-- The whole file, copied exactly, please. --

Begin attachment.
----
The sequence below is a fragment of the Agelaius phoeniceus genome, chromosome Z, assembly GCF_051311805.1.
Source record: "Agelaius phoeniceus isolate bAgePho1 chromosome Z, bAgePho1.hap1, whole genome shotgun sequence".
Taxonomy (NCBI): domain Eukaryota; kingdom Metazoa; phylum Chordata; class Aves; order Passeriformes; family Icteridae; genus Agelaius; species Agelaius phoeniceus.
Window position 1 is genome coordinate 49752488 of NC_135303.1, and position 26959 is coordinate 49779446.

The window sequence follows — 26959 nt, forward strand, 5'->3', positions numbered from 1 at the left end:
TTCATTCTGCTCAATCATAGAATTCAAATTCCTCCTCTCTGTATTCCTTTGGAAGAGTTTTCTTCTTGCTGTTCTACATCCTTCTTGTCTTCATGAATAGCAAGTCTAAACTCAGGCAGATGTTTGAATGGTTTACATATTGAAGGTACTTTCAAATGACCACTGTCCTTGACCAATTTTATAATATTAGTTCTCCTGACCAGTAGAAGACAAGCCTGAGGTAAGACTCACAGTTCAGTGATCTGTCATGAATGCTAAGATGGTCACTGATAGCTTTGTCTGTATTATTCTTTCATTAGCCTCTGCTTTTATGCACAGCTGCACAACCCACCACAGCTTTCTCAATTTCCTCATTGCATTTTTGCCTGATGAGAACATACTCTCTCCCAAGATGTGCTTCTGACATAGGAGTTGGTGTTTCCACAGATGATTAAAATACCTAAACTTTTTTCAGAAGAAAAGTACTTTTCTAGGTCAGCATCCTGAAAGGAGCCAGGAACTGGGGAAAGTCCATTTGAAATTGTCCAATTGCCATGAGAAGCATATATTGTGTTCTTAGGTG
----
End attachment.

The sequence below is a fragment of the Agelaius phoeniceus genome, chromosome Z, assembly GCF_051311805.1.
Source record: "Agelaius phoeniceus isolate bAgePho1 chromosome Z, bAgePho1.hap1, whole genome shotgun sequence".
Taxonomy (NCBI): domain Eukaryota; kingdom Metazoa; phylum Chordata; class Aves; order Passeriformes; family Icteridae; genus Agelaius; species Agelaius phoeniceus.
Window position 1 is genome coordinate 49752488 of NC_135303.1, and position 26959 is coordinate 49779446.

The window sequence follows — 26959 nt, forward strand, 5'->3', positions numbered from 1 at the left end:
TTCATTCTGCTCAATCATAGAATTCAAATTCCTCCTCTCTGTATTCCTTTGGAAGAGTTTTCTTCTTGCTGTTCTACATCCTTCTTGTCTTCATGAATAGCAAGTCTAAACTCAGGCAGATGTTTGAATGGTTTACATATTGAAGGTACTTTCAAATGACCACTGTCCTTGACCAATTTTATAATATTAGTTCTCCTGACCAGTAGAAGACAAGCCTGAGGTAAGACTCACAGTTCAGTGATCTGTCATGAATGCTAAGATGGTCACTGATAGCTTTGTCTGTATTATTCTTTCATTAGCCTCTGCTTTTATGCACAGCTGCACAACCCACCACAGCTTTCTCAATTTCCTCATTGCATTTTTGCCTGATGAGAACATACTCTCTCCCAAGATGTGCTTCTGACATAGGAGTTGGTGTTTCCACAGATGATTAAAATACCTAAACTTTTTTCAGAAGAAAAGTACTTTTCTAGGTCAGCATCCTGAAAGGAGCCAGGAACTGGGGAAAGTCCATTTGAAATTGTCCAATTGCCATGAGAAGCATATATTGTGTTCTTAGGTG